From apprehension to elation, three generations of Looses have experienced just about every emotion on the human spectrum during the past year. Never more so than on March 2.
That’s the day that, just shy of her sixth birthday at a cancer center in New York, Rhyan Loos underwent surgery to remove a tumor on an adrenal gland above her kidney. That evening, her grandfather, Dave Loos, coached the Austin Peay men’s basketball team to an opening-round victory at the Ohio Valley Conference Tournament in Nashville. Dave’s team would go on to win three more games at the tournament to claim the program’s first NCAA Tournament berth since 2008.
Rhyan, the daughter of Missouri assistant coach Brad Loos, was diagnosed in October with Stage IV neuroblastoma, but that’s not the only heartache the family has endured of late. Olivia Loos, the daughter of Brad’s older brother, had brain surgery in July.
“That was a big ordeal this past summer, and you throw on top of that neither one of us (Missouri and Austin Peay) had very good years the last two years ... ” Brad Loos said. “There was everything thrown in together, so this (success by Austin Peay) was definitely needed in the Loos house.”
Austin Peay’s run to the NCAA Tournament has provided the entire family a refreshing victory.
“It certainly didn’t hurt,” Dave said Tuesday morning by phone from Clarksville, Tenn. “It’s been kind a rough year and you’ve just got to go with it, but this certainly was something that gave us a lift.”
The Governors needed two wins and an Eastern Kentucky loss during the final week of the regular season to secure the eighth and final seed for the conference tourney.
Austin Peay, where Brad played as a walk-on for his dad from 1997-2001, made the most of its opportunity, upsetting fifth-seeded Tennessee Tech and fourth-seeded Tennessee State to reach the semifinals.
Dave Loos’ squad then beat top-seeded Belmont in overtime, becoming the first No. 8 seed in Ohio Valley Conference history to reach the championship game. Once there, an 83-73 win Saturday against Tennessee-Martin secured the Governors’ fourth NCAA tourney appearance during Dave Loos’ 26-year tenure.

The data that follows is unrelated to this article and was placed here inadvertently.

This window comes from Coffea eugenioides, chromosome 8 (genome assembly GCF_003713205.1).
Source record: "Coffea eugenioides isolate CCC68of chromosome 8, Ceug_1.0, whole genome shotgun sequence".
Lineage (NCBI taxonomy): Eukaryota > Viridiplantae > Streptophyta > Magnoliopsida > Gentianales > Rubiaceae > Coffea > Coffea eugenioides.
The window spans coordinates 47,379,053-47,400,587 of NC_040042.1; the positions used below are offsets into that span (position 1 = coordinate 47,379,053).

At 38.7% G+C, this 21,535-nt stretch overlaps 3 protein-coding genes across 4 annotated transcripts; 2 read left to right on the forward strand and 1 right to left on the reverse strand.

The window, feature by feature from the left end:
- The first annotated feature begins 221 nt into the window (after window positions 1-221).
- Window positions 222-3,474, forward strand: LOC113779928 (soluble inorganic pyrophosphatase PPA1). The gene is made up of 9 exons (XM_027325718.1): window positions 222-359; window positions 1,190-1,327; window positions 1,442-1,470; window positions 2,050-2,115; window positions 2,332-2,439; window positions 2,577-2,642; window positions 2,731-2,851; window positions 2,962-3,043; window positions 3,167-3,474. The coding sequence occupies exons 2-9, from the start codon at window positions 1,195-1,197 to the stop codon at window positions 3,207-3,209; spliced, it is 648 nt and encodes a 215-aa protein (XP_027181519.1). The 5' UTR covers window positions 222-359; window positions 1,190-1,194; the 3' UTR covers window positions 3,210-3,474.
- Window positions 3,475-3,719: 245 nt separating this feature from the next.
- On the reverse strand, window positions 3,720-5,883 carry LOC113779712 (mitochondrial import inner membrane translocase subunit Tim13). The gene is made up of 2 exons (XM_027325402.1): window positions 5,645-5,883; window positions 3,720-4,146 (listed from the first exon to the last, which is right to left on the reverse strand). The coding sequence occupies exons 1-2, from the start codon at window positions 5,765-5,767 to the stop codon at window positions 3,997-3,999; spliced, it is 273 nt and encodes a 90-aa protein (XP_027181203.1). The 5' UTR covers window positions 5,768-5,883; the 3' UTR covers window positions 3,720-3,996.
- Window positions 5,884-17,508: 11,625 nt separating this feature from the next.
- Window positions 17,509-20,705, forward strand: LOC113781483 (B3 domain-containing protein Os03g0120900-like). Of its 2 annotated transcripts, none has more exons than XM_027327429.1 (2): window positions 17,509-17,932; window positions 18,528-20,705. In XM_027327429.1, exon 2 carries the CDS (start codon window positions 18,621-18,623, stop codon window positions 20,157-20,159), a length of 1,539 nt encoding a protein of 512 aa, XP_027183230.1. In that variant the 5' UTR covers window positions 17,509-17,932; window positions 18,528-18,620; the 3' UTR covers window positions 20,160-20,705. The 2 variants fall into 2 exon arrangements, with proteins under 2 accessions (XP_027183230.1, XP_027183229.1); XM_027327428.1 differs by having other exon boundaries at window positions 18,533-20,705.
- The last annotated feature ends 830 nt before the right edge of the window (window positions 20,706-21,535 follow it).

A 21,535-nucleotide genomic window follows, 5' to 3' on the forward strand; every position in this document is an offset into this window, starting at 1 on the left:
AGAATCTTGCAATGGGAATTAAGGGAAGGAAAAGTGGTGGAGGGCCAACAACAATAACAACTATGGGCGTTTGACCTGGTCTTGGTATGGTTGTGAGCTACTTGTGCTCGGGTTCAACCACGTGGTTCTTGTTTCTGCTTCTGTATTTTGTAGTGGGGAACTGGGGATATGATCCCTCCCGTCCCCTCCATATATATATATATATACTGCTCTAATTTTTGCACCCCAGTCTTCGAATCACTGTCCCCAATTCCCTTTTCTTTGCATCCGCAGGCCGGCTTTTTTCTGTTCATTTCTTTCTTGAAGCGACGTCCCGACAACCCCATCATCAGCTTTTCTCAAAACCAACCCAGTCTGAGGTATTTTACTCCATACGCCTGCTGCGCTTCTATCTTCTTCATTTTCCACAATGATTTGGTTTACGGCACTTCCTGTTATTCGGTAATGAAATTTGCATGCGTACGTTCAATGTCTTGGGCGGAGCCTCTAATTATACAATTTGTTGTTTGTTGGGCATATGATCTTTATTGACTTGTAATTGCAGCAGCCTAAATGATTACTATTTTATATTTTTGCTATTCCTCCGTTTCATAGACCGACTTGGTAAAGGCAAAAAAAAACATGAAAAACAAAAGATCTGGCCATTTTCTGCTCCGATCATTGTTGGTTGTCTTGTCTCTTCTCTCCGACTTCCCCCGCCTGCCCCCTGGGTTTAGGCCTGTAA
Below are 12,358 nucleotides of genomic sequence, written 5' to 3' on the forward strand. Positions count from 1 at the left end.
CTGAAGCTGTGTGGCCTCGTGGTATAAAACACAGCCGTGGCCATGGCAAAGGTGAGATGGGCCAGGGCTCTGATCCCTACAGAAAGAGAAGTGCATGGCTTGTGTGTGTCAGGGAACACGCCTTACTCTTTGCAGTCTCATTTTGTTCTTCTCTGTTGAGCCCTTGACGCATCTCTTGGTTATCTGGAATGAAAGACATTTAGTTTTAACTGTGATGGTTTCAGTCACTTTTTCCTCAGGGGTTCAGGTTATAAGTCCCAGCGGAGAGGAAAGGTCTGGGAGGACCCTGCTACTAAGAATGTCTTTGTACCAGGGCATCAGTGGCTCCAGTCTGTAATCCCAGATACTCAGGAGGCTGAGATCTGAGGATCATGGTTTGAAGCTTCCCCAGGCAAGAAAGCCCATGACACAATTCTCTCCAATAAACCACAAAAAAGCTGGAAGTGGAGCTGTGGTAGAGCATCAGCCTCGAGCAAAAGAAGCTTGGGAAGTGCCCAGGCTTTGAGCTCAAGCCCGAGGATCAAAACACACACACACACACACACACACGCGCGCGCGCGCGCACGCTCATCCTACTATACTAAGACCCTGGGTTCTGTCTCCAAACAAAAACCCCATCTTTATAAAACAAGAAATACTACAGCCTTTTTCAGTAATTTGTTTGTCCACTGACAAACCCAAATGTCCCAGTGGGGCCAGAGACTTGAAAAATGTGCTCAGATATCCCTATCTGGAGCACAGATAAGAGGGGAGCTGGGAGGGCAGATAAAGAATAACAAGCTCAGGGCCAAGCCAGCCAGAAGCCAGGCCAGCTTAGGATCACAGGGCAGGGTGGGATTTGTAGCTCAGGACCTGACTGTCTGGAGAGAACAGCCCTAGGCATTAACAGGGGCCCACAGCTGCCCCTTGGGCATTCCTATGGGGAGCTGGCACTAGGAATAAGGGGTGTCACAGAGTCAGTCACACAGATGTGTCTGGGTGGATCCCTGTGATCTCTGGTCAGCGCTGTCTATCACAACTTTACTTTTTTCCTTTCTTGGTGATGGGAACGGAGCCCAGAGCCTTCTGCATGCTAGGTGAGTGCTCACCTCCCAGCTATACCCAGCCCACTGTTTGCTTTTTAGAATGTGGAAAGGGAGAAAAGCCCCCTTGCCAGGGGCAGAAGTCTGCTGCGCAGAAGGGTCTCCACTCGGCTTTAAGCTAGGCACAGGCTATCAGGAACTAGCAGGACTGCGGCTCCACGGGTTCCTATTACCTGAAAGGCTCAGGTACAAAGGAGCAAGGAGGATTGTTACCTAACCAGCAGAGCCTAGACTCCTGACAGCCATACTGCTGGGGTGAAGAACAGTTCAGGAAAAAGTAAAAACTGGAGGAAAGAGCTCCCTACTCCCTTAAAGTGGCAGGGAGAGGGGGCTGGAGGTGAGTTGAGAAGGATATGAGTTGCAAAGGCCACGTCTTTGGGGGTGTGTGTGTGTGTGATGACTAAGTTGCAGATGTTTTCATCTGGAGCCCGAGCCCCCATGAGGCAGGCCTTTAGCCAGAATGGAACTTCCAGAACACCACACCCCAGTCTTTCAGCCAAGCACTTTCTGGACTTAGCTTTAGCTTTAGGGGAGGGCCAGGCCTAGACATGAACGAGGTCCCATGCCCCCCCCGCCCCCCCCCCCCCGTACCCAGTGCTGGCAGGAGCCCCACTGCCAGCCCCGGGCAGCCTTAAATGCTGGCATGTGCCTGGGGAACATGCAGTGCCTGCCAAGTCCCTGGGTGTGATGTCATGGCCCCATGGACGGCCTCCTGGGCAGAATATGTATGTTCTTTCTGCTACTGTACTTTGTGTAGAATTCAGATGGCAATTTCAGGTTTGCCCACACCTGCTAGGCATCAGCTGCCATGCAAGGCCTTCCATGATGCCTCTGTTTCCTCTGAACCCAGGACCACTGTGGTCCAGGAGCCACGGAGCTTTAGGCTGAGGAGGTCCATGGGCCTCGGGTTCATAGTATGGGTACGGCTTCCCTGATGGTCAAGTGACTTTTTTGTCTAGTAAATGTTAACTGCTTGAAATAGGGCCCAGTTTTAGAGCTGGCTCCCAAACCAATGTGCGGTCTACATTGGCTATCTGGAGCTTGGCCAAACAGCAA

Dave celebrated his 69th birthday by helping his players cut down the nets at Nashville Municipal Auditorium.
“I can’t honestly tell you that I couldn’t have predicted this,” said Dave, who has coached the Governors since 1990. “We were playing better. About the middle of the conference season, we were playing better basketball, but this was still really improbable.”
The elder Loos adjusted his preseason practice schedule after Rhyan’s diagnosis. The Governors worked out Sunday through Thursday, which allowed Dave and Phyllis to pile in the car on Thursday nights or early Friday mornings for the six-hour drive to Columbia. After helping Brad and his wife, Jen, with the couple’s other two children, Brady Jonathan and Charli Ann, Dave and Phyllis would trek back to north-central Tennessee for Austin Peay’s Sunday evening practices.
“Our whole family has been incredible,” Brad Loos said. “Everybody kind of dropped everything they were doing in order to help us out. Having my parents there was obviously big emotionally, and having them there to help with our other kids. It meant a lot to me and I know it meant a lot to them to be able to do it. They obviously wanted to help out any way they could.”
Dave Loos was quick to credit Jen’s parents, John and Laura Weigel, for doing more of the heavy lifting once Austin Peay’s season started. But Rhyan was never far from her grandfather’s mind. Austin Peay wears “Rally for Rhyan” warmup shirts and held its own Rally for Rhyan Night to raise money for pediatric cancer research. Mizzou raised more than $50,000 at its Feb. 13 game against Tennessee.
“The community here has been very supportive,” Dave said. “They, of course, remember Brad here when he played for us. The support has been off the charts at the University of Missouri and here in Tennessee too.”
Rhyan, whose recovery has been slowed by a minor infection, remains in intensive care. She faces another five-day round of chemotherapy and will stay at the Ronald McDonald’s House for a few days after that to make sure her recovery is progressing before the family returns to Columbia.
“It’s been a tough thing to watch, but I’ve been humbled and inspired by the way Brad and Jen have handled this,” Dave said.